“And if he is able to create a distance between himself and those obvious historical references, he is also able to out distance modern competition as well. I can’t think of another singer who is able to infuse their work with such passion, such intensity, such pain, creating an elegiac quality and a sweet romantic melancholy and leaving everyone else sounding tongue-tied and found wanting.”

 https://dancingaboutarchitecture.info/2014/07/21/rust-luke-de-sciscio/

 securedownload4. Red Letter Day – Courtney Yasmineh

 “What follows is the art of being throwing musical curveballs but without sounding out of line with the overall sound of the album. I guess the phrase “it’s the singer not the song “ is appropriate here as it is the bands component parts, their familiarity and skills as a working unit that provide the cohesion allowing the songs to head off into more adventurous musical territory yet without seeming too far from home.”

 https://dancingaboutarchitecture.info/2014/10/07/red-letter-day-courtney-yasmineh/

 10685477_1570724006493596_7427436662472108596_n3. Mushi Features @Tiefgrund, Berlin

 “Mushi Features musical charm lies in their ability to take a core doomy, stoner rock and add enough melody and Riot Grrrl sensibilities to create something that is unique yet marketable at the same time. Heavy and uncompromising enough to appease the gods of rock yet melodic and accessible enough to catch the ear of the mere mortal music punter.”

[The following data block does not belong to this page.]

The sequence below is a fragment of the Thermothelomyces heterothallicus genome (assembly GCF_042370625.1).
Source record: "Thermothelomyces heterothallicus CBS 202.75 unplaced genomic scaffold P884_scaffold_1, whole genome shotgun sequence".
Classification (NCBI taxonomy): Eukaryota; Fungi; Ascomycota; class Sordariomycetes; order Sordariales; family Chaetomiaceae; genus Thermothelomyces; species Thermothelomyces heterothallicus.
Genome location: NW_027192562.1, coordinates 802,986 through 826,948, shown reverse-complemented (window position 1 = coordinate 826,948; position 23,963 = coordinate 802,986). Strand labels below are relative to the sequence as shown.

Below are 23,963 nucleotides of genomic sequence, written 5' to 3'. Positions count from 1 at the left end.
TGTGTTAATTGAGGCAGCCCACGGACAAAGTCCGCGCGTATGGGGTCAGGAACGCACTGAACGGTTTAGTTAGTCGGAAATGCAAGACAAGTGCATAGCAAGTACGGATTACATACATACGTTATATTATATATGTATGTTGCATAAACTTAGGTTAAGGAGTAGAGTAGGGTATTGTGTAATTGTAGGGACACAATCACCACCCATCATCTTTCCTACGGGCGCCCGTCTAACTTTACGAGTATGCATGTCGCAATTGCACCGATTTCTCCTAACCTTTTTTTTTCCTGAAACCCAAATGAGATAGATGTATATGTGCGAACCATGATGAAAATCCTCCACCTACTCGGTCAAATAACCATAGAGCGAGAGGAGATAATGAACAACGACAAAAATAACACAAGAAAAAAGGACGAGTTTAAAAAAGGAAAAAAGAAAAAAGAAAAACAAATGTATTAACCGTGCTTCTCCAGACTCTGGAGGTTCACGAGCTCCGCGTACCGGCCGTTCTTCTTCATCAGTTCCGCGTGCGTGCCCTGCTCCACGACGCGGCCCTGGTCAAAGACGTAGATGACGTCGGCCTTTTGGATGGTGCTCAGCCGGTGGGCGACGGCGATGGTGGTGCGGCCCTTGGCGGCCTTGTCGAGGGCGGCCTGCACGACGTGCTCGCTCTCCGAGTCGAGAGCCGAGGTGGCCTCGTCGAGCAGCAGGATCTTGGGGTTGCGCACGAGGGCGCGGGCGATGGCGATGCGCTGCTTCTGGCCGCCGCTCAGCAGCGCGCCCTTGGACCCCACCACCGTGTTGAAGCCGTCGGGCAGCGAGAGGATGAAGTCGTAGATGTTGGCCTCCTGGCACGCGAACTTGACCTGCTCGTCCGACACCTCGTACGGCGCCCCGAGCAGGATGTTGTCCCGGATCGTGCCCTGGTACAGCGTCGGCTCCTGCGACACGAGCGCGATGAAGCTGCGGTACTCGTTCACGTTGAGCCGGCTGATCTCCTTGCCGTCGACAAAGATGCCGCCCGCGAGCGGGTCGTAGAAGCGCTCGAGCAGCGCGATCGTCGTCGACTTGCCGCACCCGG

https://dancingaboutarchitecture.info/2014/11/06/mushi-features-tiefgrund-berlin-31st-oct-14/

 cropped-relics_coverart2. Relics – Faded Paper Figures

 “The musical building blocks are standard fare but it is what they fashion out of these materials that really blows your mind. This is more than song writing, this is slick, sonic architecture built with layers of synth beats and gorgeous harmonies, guitars and other strings delicately woven into the tapestry and a warm, sensuous feeling that is often missing from electronica bands.”

 https://dancingaboutarchitecture.info/2014/07/10/relics-faded-paper-figures/

 

71xadxdpbkl-_sl1500_1. Songs of Candlelight and Razorblades – Wayne Hussey

 “Tales of innocence, unrequited love, loss and longing and a spoken word piece describing Burkowskian back street ballets all backed up musically with baroque moods, sweeping strings, plaintive pianos and dark atmospherics that linger at the end of the verse as the sentiment floats away into a lonely night sky. Blimey, he’s got me doing it now!”

 https://dancingaboutarchitecture.info/2014/09/25/songs-of-candlelight-and-razorblades-wayne-hussey/

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About Dave Franklin

Musician, scribbler, historian, gnostic, seeker of enlightenment, asker of the wrong questions, delver into the lost archives, fugitive from the law of averages, blogger, quantum spanner, left footed traveller, music journalist, zenarchist, freelance writer, reviewer and gemini. People have woken up to worse.